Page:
It’s never over until the fat lady sings. And even then, she can turn into a zombie and come back to haunt you. Who would have taught that out of all the video games turned movies that have ever been made, the Resident Evil movie franchise would have come this far?
Following closely after the events of Resident Evil: Retribution, Alice (Milla Jovovich) goes solo again when she realises that the humans’ final stand against the zombie hordes in Washington, DC, was nothing more than a trap.
A trap set by Albert Wesker (Shawn Roberts) and the Umbrella Corporation to remove the superhuman abilities within Alice.
She finally meets the new Red Queen (Ever Anderson and yes, Ever is the daughter of Milla and director Paul W.S. Anderson), a supercomputer created by Umbrella, who becomes an unexpected ally and informs Alice of an antivirus that is kept secured beneath the streets of Raccoon City… or at least what remains of it.
Putting the hope of ridding the world of the T-Virus above her suspicions, Alice travels back to said unfortunate city (from the first 2002 movie), with the knowledge that time is of the essence. In 48 hours, Umbrella Corporation will launch the final strike against the remaining survivors of the zombie apocalypse.
Along the way, she bumps into her old buddy Claire Redfield (Ali Larter), who sat out the last 2012 film, and has been staking out with a group of survivors within Raccoon City. Alice meets the long-thought-dead Umbrella founder, Dr Alexander Isaacs (Ian Glen) and all of this lead up to the big brawl of rebels versus the big corporation. In the process, new secrets about Umbrella’s apocalyptic plans and Alice’s abilities start to surface.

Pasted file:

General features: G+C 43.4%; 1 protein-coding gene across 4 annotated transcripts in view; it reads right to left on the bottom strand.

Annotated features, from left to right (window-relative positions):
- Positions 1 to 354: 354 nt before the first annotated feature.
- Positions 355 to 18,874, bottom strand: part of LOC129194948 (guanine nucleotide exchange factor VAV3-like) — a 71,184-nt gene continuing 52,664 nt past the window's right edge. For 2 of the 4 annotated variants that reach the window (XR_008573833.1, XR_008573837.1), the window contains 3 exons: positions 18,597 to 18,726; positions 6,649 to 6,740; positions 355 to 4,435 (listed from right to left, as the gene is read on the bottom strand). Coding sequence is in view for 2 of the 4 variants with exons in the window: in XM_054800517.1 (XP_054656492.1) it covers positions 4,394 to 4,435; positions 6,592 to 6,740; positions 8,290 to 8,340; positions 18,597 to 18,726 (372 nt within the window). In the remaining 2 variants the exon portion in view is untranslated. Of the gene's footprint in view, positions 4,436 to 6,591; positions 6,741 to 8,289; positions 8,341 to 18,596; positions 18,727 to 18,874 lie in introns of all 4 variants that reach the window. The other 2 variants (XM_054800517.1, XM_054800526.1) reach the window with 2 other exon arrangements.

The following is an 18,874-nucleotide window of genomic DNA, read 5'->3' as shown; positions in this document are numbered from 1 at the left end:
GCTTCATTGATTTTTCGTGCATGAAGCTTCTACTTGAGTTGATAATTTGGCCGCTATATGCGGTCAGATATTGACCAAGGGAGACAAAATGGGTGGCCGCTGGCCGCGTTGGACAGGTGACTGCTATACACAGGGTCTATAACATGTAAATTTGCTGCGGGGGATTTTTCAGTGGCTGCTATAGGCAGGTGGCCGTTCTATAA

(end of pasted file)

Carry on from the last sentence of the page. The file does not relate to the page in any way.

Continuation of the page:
This final chapter ticks all the checkboxes of a standard explosive and mindless thrill flick, as set in place by the previous Resident Evil Films. The series also ends with a good attempt to wrap up the story that began about 15 years ago. Surprisingly, it bothers to answer several questions and covers up a few plot holes, for those who actually came for the story.
Otherwise, Jovovich’s acrobatic stunts and overall high levels of badass will definitely keep you entertained. Doing the same routine of killing monsters and being superhuman for years, she has made Alice so much a part of her, that the lines between actress and movie character have almost blurred.
Having done this so many times before, Anderson might be forgiven if he were to just go through the motions, but The Final Chapter takes on a gritty looking colour palette and dim 2D visual aesthetic, as compared to the glossier, 3D film-making style seen in RE: Afterlife and Retribution. The Final Chapter features more survival horror elements with its claustrophobic set pieces and extra-nasty zombie creatures. Adrenaline pumping action sequences and massive explosions are also in abundance where needed.
As a treat for gamers, the narrative moves in a linear objective-driven tone like that of a video game. We go from one set piece to the next, eventually encountering what seems like a “boss fight”, and then on to the next in an interesting beat. This style somehow captures that video game movie feel and will likely sit well with action movie and video game fans.
So, think of Resident Evil: The Final Chapter as a heartfelt goodbye letter from a long saga of mutants, zombies, super-humans and biohazards. This one thanks moviegoers for keeping it alive for more than a decade and considering all the bad reviews it has weathered, it is honestly a feat that the movie franchise started with Jovovich and Anderson, and ended with them.
Until the next one of course.